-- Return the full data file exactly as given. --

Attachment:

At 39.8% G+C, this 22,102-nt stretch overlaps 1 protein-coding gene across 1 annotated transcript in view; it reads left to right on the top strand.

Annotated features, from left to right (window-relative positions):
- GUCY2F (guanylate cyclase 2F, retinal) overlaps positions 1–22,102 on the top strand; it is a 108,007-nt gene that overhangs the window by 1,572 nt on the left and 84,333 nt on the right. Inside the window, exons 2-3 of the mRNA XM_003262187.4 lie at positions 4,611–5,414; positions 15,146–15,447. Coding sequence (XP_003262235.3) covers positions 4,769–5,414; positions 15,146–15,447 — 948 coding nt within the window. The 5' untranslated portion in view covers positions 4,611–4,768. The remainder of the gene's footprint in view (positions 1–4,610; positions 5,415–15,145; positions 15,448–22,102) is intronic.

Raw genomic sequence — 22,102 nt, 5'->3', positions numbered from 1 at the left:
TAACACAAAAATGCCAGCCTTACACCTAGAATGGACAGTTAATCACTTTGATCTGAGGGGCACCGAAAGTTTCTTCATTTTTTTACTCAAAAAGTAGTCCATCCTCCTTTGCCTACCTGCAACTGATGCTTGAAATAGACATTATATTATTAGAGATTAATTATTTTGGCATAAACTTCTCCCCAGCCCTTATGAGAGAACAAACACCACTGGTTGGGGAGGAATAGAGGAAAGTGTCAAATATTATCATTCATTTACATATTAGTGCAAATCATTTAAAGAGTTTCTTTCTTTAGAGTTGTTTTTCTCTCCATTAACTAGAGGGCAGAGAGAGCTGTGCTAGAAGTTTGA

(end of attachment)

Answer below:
At 39.8% G+C, this 22,102-nt stretch overlaps 1 protein-coding gene across 1 annotated transcript in view; it reads left to right on the top strand.

Annotated features, from left to right (window-relative positions):
- GUCY2F (guanylate cyclase 2F, retinal) overlaps positions 1–22,102 on the top strand; it is a 108,007-nt gene that overhangs the window by 1,572 nt on the left and 84,333 nt on the right. Inside the window, exons 2-3 of the mRNA XM_003262187.4 lie at positions 4,611–5,414; positions 15,146–15,447. Coding sequence (XP_003262235.3) covers positions 4,769–5,414; positions 15,146–15,447 — 948 coding nt within the window. The 5' untranslated portion in view covers positions 4,611–4,768. The remainder of the gene's footprint in view (positions 1–4,610; positions 5,415–15,145; positions 15,448–22,102) is intronic.

Raw genomic sequence — 22,102 nt, 5'->3', positions numbered from 1 at the left:
TAACACAAAAATGCCAGCCTTACACCTAGAATGGACAGTTAATCACTTTGATCTGAGGGGCACCGAAAGTTTCTTCATTTTTTTACTCAAAAAGTAGTCCATCCTCCTTTGCCTACCTGCAACTGATGCTTGAAATAGACATTATATTATTAGAGATTAATTATTTTGGCATAAACTTCTCCCCAGCCCTTATGAGAGAACAAACACCACTGGTTGGGGAGGAATAGAGGAAAGTGTCAAATATTATCATTCATTTACATATTAGTGCAAATCATTTAAAGAGTTTCTTTCTTTAGAGTTGTTTTTCTCTCCATTAACTAGAGGGCAGAGAGAGCTGTGCTAGAAGTTTGA